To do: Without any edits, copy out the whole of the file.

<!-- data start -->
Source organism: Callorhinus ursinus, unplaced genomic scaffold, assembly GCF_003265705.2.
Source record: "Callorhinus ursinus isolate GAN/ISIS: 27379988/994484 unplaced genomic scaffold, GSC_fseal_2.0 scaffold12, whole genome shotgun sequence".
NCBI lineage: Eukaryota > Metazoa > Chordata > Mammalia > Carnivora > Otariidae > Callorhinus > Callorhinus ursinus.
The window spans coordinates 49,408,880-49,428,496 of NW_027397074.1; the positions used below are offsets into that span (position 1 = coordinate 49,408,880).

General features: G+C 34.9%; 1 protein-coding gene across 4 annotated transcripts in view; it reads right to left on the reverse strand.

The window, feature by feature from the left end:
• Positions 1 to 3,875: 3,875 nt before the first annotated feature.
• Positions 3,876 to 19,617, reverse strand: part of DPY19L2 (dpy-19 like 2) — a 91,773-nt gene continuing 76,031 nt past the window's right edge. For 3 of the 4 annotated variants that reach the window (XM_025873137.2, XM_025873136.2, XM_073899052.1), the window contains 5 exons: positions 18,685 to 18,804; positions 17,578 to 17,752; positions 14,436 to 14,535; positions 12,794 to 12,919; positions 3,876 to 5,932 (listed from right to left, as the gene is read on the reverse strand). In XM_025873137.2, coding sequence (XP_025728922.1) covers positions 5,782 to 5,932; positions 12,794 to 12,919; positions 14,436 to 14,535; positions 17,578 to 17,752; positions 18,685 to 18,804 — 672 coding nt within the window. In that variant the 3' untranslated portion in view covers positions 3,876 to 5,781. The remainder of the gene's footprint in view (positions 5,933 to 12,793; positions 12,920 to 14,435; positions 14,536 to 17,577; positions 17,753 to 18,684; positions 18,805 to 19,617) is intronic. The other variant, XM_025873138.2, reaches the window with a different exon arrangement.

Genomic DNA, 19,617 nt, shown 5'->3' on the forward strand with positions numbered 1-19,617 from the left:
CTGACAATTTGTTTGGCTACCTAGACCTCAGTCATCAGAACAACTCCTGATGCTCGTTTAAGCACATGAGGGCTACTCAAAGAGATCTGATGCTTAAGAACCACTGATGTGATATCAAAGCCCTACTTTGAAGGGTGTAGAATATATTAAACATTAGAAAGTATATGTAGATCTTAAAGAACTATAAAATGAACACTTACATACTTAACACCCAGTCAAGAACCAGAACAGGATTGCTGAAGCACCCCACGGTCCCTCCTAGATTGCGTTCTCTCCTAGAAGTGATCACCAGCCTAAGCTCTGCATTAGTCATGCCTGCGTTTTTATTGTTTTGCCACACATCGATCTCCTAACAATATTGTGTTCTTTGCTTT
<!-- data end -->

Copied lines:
Source organism: Callorhinus ursinus, unplaced genomic scaffold, assembly GCF_003265705.2.
Source record: "Callorhinus ursinus isolate GAN/ISIS: 27379988/994484 unplaced genomic scaffold, GSC_fseal_2.0 scaffold12, whole genome shotgun sequence".
NCBI lineage: Eukaryota > Metazoa > Chordata > Mammalia > Carnivora > Otariidae > Callorhinus > Callorhinus ursinus.
The window spans coordinates 49,408,880-49,428,496 of NW_027397074.1; the positions used below are offsets into that span (position 1 = coordinate 49,408,880).

General features: G+C 34.9%; 1 protein-coding gene across 4 annotated transcripts in view; it reads right to left on the reverse strand.

The window, feature by feature from the left end:
• Positions 1 to 3,875: 3,875 nt before the first annotated feature.
• Positions 3,876 to 19,617, reverse strand: part of DPY19L2 (dpy-19 like 2) — a 91,773-nt gene continuing 76,031 nt past the window's right edge. For 3 of the 4 annotated variants that reach the window (XM_025873137.2, XM_025873136.2, XM_073899052.1), the window contains 5 exons: positions 18,685 to 18,804; positions 17,578 to 17,752; positions 14,436 to 14,535; positions 12,794 to 12,919; positions 3,876 to 5,932 (listed from right to left, as the gene is read on the reverse strand). In XM_025873137.2, coding sequence (XP_025728922.1) covers positions 5,782 to 5,932; positions 12,794 to 12,919; positions 14,436 to 14,535; positions 17,578 to 17,752; positions 18,685 to 18,804 — 672 coding nt within the window. In that variant the 3' untranslated portion in view covers positions 3,876 to 5,781. The remainder of the gene's footprint in view (positions 5,933 to 12,793; positions 12,920 to 14,435; positions 14,536 to 17,577; positions 17,753 to 18,684; positions 18,805 to 19,617) is intronic. The other variant, XM_025873138.2, reaches the window with a different exon arrangement.

Genomic DNA, 19,617 nt, shown 5'->3' on the forward strand with positions numbered 1-19,617 from the left:
CTGACAATTTGTTTGGCTACCTAGACCTCAGTCATCAGAACAACTCCTGATGCTCGTTTAAGCACATGAGGGCTACTCAAAGAGATCTGATGCTTAAGAACCACTGATGTGATATCAAAGCCCTACTTTGAAGGGTGTAGAATATATTAAACATTAGAAAGTATATGTAGATCTTAAAGAACTATAAAATGAACACTTACATACTTAACACCCAGTCAAGAACCAGAACAGGATTGCTGAAGCACCCCACGGTCCCTCCTAGATTGCGTTCTCTCCTAGAAGTGATCACCAGCCTAAGCTCTGCATTAGTCATGCCTGCGTTTTTATTGTTTTGCCACACATCGATCTCCTAACAATATTGTGTTCTTTGCTTT